Patterned and Process Mosaics

The distinction between patterned mosaics and process mosaics depends largely on our capacity to intercept each category. The patterned mosaic, like the ones created by plant association, can be detected by our senses, although we perceive only one part of the complexity created by such mosaics.

The lunar landscape is without life; no organisms could enter into contact with such a mosaic. Only human technology allowed the landing of astronauts, but again the astronauts were confined to an earth atmosphere, the only contact with the moon landscape was visual. The same story could be experienced if, applying fantasy, we could imagine a trip to the center of the earth moving within fluid rocks.

The second category, the process mosaic is intercepted only by species-specific perceptional and cognitive mechanisms.

The economic balance in a rural society can not be easily observed using the vegetation mosaic, but nevertheless richness or poverty, abandonment or intensification in land use are the effects of economical processes that can not be detected directly (for instance using remote sensing procedures).

At this point it appears important to spend few words on these two types of mosaic:

1. The patterned mosaic, always detected by tools like the remote sensing technique (vegetation indices, aridity, biomass, plant diseases, etc.). This is the mosaic that exists over a broad range of scales and physical and biological domains. This is the mosaic that we perceive directly using our senses. It has been such perception that for a long time has created segregated disciplines each devoted to the study of a component of such mosaic; for example geology, stratigraphy, vegetation sciences, etc. Human culture often fears approaching this in a more holistic way. The holistic vision rejected by reductionistic science represents a short cut to perceive the complexity as an emergent phenomenon common to physical and biological worlds.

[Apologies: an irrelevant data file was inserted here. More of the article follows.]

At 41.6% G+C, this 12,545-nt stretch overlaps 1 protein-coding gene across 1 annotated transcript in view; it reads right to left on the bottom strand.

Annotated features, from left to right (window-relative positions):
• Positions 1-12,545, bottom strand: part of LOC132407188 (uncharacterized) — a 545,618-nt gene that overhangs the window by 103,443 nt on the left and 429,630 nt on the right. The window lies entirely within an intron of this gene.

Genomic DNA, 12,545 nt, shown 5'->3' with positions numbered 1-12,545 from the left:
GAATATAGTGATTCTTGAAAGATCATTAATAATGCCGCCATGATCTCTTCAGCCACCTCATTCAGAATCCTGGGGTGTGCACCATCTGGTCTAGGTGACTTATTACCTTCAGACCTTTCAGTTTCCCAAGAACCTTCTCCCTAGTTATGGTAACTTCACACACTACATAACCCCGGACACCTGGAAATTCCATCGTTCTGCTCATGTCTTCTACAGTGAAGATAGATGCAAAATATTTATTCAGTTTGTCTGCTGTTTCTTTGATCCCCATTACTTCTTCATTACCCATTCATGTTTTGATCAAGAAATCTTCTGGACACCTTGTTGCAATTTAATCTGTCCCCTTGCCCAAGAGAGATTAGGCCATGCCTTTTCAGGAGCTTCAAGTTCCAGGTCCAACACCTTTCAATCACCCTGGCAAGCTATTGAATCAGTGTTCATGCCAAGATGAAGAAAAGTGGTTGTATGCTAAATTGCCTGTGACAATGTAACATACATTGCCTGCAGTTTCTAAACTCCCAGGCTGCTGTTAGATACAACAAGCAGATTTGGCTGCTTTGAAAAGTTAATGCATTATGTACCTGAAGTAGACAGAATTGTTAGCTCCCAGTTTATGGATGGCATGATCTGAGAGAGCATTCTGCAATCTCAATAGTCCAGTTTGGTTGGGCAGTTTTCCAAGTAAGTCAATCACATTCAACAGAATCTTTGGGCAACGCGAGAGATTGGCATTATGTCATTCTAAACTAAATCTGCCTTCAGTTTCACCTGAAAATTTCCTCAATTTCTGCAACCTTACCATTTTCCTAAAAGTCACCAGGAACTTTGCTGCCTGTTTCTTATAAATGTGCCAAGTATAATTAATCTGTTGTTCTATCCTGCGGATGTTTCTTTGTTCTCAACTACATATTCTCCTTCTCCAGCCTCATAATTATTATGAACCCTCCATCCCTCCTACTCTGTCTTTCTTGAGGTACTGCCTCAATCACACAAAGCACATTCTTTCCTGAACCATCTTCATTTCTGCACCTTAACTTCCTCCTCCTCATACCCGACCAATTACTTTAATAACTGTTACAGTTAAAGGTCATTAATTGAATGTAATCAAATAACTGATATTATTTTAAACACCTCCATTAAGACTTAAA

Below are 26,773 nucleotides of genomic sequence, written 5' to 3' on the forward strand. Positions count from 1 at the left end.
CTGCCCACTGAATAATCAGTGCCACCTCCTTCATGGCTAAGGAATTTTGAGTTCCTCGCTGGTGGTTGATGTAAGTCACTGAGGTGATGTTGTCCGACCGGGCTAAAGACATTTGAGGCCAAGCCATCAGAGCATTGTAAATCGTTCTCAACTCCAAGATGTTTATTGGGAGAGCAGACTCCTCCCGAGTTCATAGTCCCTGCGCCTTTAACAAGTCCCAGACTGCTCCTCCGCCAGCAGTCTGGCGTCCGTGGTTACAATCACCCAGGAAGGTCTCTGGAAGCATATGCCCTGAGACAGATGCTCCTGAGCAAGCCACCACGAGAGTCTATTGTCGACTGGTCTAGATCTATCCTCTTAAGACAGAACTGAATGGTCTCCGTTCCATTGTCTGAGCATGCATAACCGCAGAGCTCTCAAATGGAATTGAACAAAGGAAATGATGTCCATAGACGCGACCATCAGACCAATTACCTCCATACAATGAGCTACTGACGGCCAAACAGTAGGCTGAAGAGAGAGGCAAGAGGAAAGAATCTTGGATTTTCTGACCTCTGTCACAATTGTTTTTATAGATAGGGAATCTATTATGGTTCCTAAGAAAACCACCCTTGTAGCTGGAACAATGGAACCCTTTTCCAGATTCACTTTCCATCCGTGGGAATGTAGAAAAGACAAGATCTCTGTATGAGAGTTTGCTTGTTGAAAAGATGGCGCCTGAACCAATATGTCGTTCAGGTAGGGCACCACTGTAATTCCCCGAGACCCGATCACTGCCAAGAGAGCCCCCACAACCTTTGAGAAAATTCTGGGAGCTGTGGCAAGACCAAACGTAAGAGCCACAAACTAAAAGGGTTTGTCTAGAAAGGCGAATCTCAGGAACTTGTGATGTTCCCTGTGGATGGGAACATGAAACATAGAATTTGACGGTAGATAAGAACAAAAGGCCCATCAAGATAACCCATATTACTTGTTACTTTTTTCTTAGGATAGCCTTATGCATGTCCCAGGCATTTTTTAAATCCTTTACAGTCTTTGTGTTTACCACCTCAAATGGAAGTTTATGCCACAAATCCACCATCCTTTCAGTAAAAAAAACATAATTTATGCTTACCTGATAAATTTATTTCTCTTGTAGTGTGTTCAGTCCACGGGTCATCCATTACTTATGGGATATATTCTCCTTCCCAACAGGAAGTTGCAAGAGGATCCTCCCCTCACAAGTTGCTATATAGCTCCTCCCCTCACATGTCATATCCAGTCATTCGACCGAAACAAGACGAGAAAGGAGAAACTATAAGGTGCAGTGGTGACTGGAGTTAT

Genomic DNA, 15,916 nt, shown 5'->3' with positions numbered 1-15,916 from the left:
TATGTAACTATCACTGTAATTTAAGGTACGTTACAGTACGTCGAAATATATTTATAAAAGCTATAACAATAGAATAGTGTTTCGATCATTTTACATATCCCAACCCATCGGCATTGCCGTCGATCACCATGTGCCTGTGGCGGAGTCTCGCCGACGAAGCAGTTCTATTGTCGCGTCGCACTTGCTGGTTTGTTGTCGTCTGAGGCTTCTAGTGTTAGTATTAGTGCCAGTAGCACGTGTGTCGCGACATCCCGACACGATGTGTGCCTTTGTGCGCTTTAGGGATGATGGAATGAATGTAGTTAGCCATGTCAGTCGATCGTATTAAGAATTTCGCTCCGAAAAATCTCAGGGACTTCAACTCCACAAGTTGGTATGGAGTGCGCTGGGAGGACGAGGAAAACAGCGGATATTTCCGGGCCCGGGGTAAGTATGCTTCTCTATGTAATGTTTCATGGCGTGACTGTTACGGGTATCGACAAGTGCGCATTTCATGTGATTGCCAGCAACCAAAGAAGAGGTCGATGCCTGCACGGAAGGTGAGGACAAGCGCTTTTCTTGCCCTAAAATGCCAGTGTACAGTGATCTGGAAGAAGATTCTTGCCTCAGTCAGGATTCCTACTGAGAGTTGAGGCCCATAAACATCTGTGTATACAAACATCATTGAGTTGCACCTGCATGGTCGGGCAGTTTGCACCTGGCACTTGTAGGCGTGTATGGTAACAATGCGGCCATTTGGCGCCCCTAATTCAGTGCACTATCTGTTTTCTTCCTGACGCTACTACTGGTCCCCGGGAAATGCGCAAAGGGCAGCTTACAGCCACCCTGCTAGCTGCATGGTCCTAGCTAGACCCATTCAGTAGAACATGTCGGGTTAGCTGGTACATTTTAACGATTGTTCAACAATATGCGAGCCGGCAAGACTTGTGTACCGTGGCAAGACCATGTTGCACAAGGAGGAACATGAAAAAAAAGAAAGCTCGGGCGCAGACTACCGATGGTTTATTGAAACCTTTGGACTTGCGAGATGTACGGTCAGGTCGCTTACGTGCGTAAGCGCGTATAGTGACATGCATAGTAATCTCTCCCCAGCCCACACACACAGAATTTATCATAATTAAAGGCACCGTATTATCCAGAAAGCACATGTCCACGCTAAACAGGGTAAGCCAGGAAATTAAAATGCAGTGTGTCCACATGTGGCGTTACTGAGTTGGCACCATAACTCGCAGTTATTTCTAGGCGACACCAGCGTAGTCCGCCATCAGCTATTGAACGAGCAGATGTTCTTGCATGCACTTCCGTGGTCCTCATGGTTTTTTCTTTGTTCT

2. The process mosaic. This mosaic can be detected only after the interpretation of the effects produced. Such a mosaic, for example economy and environmental health, in effect represents the highest level of organization of complex systems. In this category we can include the cognitive mosaic created by the knowledge of an individual of the used surroundings.

So dealing with economic or cultural landscapes is not a simplification of the reality but a reality "tout court." In fact economy and culture represent emergent processes that transcends the individual habits but in turn produce changes on the single components of our society. Both require a great investment in research because their detection is not immediate.

Culture, for instance, is moving at a different velocity than economy and often represents a social buffer or, in some cases, a container or resistance to novelty.

At this time, the economy seems to be the emergent driver of social, political, and cultural compartments.

The mosaic paradigm helps reductionists open their mind to complexity as an emergent character of the real world.

There are two main ways for an organism to perceive the complexity: the first mechanism is direct perception of the heterogeneity in which a species is living. Such heterogeneity largely depends on the eco-field of focal organismic functions (see Chapters 8 and 9).

The second way is represented by the effects or constraints created by some processes that reduce the degree of freedom that such organisms have. De facto this reduces the "potential" fitness of the individual.

One such constraint is represented by intra and interspecific competition. Competition appears only when some conditions occur in the context in which a certain individual is living. Competition may be linked to available resources in the soil, light, or water for plants, or to food or territory if animals are considered.

Patterned mosaics have strong and direct scaled consequences on species, and represent the footprint in which most of the organismic functions are related. Such footprints play a fundamental role in species distribution, abundance and, more generally, individual fitness.

The process mosaics can be located in a second row in terms of importance and relationship. Competition becomes important, but the pre-requisite is represented in the case of a plant by the presence of biological soil.

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